Christina Romer is back with her monthly opinion piece at the NYT:
RECESSIONS after financial crises are long and severe, and the subsequent recoveries are protracted. That is the bold conclusion of “This Time Is Different,” the book by Carmen Reinhart and Kenneth Rogoff, and it has become conventional wisdom.
Their title is meant to be ironic. “This time is different” is what policy makers always say before a bubble bursts. Yet each time, according to the authors, the results are fundamentally the same.
But while there are strong patterns in the authors’ mountains of data, this simple summary misses an important fact: There’s dramatic variation in the aftermaths of crises, and much of it is caused by how policy makers respond. This history has important implications today.
Oh yes, how policymakers respond makes a whole world of difference. After all why, if not for responding to “disturbances”, do we have “policymakers”?
And the response to the ongoing crisis has been dismal. Yes, the big banks were saved, so you didn´t experience a “bank fallout” like the one in the early 1930´s, which was certainly an important factor behind the depth and breadth of the GD. But even then, as Chris Romer reminds us:
There was even huge variation within the United States during this period. The Friedman-Schwartz study found four distinct waves of banking panics in the early 1930s. After the first three, output plummeted. But after the last one, in early 1933, output skyrocketed, with industrial production rising nearly 60 percent from March to July. That time was very different.
In the post WWII period, this time around is unique in the sense that it was the only time aggregate nominal spending (NGDP) was allowed to turn negative. I say “allowed” because that most encompassing nominal aggregate is controllable by the Fed.
Simply, I see that assets prices change at much more velocity than goods prices, and the influence goes from assets markets toward goods markets, and not the opposite.
To which SS responds:
We are closer than you think. I see the connection as follows:
1. Future expected monetary policy determines future expected NGDP.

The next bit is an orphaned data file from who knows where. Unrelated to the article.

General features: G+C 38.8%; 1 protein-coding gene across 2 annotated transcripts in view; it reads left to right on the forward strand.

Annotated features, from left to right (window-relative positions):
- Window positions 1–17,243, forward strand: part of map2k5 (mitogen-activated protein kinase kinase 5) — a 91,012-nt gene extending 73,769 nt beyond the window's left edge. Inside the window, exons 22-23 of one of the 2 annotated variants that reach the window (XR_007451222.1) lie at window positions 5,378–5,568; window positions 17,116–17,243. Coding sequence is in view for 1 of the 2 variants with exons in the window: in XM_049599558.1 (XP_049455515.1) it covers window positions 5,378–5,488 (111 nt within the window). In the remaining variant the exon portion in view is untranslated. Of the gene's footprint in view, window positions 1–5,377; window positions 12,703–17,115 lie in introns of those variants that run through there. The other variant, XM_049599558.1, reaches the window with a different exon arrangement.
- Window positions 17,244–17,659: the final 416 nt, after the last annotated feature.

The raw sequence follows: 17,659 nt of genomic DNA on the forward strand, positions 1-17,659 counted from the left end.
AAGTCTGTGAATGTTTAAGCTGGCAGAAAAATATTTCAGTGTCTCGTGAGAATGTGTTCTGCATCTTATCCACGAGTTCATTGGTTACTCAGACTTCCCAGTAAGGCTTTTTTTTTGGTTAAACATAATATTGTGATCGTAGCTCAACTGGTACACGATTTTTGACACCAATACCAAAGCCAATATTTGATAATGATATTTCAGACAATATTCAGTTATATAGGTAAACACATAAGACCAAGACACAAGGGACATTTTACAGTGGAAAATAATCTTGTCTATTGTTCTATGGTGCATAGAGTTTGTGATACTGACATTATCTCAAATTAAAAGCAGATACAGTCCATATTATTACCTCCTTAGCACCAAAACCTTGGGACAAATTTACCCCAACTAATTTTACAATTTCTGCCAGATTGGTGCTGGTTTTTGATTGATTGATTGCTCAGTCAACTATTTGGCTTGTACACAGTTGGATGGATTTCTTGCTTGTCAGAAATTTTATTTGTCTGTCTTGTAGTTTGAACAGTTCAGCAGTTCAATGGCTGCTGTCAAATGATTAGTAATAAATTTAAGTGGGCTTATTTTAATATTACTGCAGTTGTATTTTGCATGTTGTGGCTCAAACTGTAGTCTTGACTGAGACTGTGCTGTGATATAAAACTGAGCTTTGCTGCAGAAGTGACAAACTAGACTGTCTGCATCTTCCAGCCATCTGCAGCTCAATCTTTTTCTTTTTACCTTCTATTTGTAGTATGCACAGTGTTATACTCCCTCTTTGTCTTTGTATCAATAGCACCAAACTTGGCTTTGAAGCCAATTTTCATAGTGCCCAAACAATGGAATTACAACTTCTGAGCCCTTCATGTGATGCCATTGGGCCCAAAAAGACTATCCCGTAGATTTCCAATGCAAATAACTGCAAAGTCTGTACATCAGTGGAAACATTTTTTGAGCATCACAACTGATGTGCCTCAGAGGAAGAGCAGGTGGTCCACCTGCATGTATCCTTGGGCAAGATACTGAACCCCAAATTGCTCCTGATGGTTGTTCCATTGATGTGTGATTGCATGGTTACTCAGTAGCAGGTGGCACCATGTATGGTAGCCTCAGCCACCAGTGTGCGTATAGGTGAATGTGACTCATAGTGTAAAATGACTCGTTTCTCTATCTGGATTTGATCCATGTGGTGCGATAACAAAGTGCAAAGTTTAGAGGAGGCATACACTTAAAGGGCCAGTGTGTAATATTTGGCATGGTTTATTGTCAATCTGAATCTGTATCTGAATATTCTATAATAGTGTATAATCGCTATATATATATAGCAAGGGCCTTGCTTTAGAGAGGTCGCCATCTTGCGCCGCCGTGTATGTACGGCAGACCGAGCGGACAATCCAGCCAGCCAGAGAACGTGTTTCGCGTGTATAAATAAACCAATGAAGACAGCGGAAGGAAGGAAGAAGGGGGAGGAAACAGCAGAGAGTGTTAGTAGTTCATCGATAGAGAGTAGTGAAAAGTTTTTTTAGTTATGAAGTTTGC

2. Future expected NGDP determines future expected asset prices.
3. Future expected asset prices determines current asset prices.
4. Both future expected NGDP and current asset prices determine current NGDP, current AD.
Point 4 is similar to your argument.
And the biggest fall in NGDP since the Great Depression most certainly could cause a large fall in asset prices.
It could be interesting, in this context, to take a look at the big drop in stock prices (the largest proportional one day fall in history) and the impact it had on NGDP, if any.
The charts below put the 87-89 period side by side with the 07 – 09 period for ease of comparison.
Luis is correct about the speed with which asset prices can change, but as we can attest, nominal aggregate spending can change very quickly too! And that´s related, according to SS´s four points, to how quickly expectations of future monetary policy changes.
For example, in March 09 the Fed announced QE1. Asset (stock) prices immediately reversed, before the same move could be detected in NGDP, but consistent with a change in expectations of future MP.
In 1987 stock prices plunged (the reasons for that are still hotly debated), but note that NGDP kept growing, so future expected asset prices did not change much, inducing a reversal in current stock prices. We get the same “shape” in 2009, but we know, even in 2011, that there is much doubt about future expected NGDP, given that the Fed seems content in keeping the economy “crawling inside the hole”!